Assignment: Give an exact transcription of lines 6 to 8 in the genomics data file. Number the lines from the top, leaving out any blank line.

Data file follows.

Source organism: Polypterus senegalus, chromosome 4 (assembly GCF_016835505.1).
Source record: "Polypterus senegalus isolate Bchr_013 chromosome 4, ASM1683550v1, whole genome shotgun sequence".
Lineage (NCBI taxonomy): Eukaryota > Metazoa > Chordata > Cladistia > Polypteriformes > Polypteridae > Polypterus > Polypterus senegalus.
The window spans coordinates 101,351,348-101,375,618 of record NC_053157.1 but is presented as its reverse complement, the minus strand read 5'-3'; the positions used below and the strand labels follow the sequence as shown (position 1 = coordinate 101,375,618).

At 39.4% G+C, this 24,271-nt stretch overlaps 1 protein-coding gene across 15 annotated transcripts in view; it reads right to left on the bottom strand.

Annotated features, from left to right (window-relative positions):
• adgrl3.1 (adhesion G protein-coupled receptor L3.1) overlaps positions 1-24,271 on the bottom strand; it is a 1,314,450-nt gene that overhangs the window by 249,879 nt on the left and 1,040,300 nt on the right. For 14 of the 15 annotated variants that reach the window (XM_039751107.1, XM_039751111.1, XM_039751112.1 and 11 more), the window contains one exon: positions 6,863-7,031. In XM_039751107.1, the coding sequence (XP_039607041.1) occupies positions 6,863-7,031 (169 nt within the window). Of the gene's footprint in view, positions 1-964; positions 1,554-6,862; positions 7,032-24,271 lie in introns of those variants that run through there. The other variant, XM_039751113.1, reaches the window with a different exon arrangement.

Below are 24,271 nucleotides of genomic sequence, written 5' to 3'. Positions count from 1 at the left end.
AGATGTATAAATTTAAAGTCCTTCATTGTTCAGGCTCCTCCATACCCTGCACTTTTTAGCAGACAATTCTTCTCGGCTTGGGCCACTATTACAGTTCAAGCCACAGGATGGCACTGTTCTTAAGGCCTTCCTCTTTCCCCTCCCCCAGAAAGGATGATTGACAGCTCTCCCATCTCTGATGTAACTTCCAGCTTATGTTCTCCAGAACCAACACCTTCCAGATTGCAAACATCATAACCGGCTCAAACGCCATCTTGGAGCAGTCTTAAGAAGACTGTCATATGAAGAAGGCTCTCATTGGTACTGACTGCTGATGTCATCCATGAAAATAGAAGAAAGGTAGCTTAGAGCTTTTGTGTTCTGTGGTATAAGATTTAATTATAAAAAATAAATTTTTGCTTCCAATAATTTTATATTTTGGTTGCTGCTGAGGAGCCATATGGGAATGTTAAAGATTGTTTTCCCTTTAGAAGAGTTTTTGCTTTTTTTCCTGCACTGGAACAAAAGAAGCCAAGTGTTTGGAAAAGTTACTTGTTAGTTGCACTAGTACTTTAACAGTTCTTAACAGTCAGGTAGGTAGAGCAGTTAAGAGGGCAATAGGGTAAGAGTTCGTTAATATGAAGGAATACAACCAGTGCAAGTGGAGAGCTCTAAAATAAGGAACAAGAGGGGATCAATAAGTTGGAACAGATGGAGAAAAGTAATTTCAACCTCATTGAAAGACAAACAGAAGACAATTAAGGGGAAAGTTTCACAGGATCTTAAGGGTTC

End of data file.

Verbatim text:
Annotated features, from left to right (window-relative positions):
• adgrl3.1 (adhesion G protein-coupled receptor L3.1) overlaps positions 1-24,271 on the bottom strand; it is a 1,314,450-nt gene that overhangs the window by 249,879 nt on the left and 1,040,300 nt on the right. For 14 of the 15 annotated variants that reach the window (XM_039751107.1, XM_039751111.1, XM_039751112.1 and 11 more), the window contains one exon: positions 6,863-7,031. In XM_039751107.1, the coding sequence (XP_039607041.1) occupies positions 6,863-7,031 (169 nt within the window). Of the gene's footprint in view, positions 1-964; positions 1,554-6,862; positions 7,032-24,271 lie in introns of those variants that run through there. The other variant, XM_039751113.1, reaches the window with a different exon arrangement.

Below are 24,271 nucleotides of genomic sequence, written 5' to 3'. Positions count from 1 at the left end.